• Ministry of Environment notified emission limits for major pollutants such as suspended particulate matter, sulphur oxide, nitrogen oxide and mercury in December 2015.
  • Considering that the cumulative impact of these pollutants on the health and well-being of people is severe, the Centre should have followed up the notification with a viable financial plan to help power plants acquire pollution control technologies.
  • The economics favours such an approach for the larger plants.
  • For the smaller, older units, scaling down generation during the winter months when pollutants accumulate may prove beneficial.
  • Originally, the compliance deadline was set for 2017, but that was missed and the plan now is to achieve the norms by 2022.

Cost of Non-Compliance

  • Greenpeace India, suggest the estimated cost of non-compliance by the original deadline has been about 76,000 premature deaths.
  •  The Center for Study of Science, Technology and Policy, put the positive outcomes from achieving pollution control at coal-fired plants by 2025 at potentially 3.2 lakh lives saved from premature death, and 5.2 crore respiratory hospital admissions avoided in the next decade.
  • The latest proposal from the Power Ministry to provide the equivalent of over $12 billion (about ₹88,000 crore), mainly to remove sulphur from coal plant emissions, becomes important.

Planning Financing Pollution Control Measures

  • A viable financial mechanism must be evolved to remove pollutants in existing and upcoming power plants.
  • Stop further long-term investments in a dirty fuel such as coal that contributes to carbon emissions.
  • The burden of incorporating pollution control should fall on the beneficiary-user, which in simple terms would translate into a tariff hike.
  • Achieving speedy implementation of the new processes covering both public and private power producers may require some form of immediate governmental support, such as grants.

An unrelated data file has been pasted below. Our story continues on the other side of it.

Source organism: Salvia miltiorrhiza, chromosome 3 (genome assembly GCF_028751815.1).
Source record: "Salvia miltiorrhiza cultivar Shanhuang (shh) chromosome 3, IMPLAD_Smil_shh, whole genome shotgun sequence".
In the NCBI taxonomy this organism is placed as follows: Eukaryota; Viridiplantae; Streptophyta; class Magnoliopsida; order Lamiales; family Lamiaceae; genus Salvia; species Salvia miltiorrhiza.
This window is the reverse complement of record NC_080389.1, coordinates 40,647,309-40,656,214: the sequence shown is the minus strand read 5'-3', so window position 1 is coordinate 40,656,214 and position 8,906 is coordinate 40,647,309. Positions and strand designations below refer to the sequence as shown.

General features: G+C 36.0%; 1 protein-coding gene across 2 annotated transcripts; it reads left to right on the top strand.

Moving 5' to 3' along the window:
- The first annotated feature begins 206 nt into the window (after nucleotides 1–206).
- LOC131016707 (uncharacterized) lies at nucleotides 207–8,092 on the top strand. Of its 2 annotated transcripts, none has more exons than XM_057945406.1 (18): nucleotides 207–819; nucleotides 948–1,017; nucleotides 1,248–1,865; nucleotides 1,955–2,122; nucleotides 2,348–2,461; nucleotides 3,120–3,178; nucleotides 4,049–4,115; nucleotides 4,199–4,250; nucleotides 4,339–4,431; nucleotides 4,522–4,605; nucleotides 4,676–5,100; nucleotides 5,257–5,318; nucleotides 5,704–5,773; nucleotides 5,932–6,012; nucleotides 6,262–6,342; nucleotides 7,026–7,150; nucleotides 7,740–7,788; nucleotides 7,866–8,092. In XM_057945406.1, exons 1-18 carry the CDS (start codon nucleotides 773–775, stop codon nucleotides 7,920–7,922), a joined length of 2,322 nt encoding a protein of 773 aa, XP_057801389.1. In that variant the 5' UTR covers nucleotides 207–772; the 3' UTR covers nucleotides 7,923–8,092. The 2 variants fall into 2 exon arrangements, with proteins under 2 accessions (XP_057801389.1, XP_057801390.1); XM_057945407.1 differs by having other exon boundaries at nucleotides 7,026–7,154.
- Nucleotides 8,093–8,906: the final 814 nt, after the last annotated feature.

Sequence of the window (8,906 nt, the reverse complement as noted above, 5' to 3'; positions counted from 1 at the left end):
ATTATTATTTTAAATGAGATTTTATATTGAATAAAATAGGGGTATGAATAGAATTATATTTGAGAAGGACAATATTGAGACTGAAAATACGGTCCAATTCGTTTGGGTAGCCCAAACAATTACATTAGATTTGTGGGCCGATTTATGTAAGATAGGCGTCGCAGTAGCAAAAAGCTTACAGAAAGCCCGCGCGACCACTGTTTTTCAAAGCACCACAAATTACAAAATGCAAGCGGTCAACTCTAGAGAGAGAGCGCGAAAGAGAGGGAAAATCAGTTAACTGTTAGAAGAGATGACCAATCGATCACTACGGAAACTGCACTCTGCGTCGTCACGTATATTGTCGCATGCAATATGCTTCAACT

• Because, power producers that have borrowed from several institutions, including state-funded ones, are reported to be under severe financial stress.

Way Forward

  • India’s coal use represents just over 54% of the present energy mix, and the fuel will continue to retain a high share of the overall generation.
  • The challenge, therefore, is to identify the right instruments to fund the entire exercise, in the interests of pollution control and extending electricity access to the unreached.
  • A positive spin-off from sulphur-removal will be, since it can yield commercially significant quantities of synthetic gypsum.
  • The benefits of clean air to public health would make the investment well worth the effort.


Human Rights Issues

[op-ed snap] The importance of being humaneop-ed snap


Mains Paper 2: Governance | Citizens charters, transparency & accountability and institutional and other measures

From UPSC perspective, the following things are important:

Prelims level: Not much

Mains level: The ratification of anti-torture convention is related to Human Rights and India has not ratified it.



Custodial torture is global, old and stubborn. Opposition parties must make a new anti-torture legislation part of their common programme.

History of torture by Power

  • The Arthashastra prescribes mental torture through swear-words with or without physical assaults.
  • Death by a thousand cuts was ancient China’s speciality.
  • Their modern avatar in Japan’s World War II of biological and chemical experimentation on humans — prisoners, mainly Chinese — in Unit 731 stop the blood-flow to one’s heart.

Worldwide convention against Torture

  • Meeting on December 10, 1984, the UN General Assembly stirred the world’s conscience. It adopted the Convention against Torture and Other Cruel, Inhuman or Degrading Treatment or Punishment. Better known as the UN Convention against Torture, it sought to prevent torture around the world.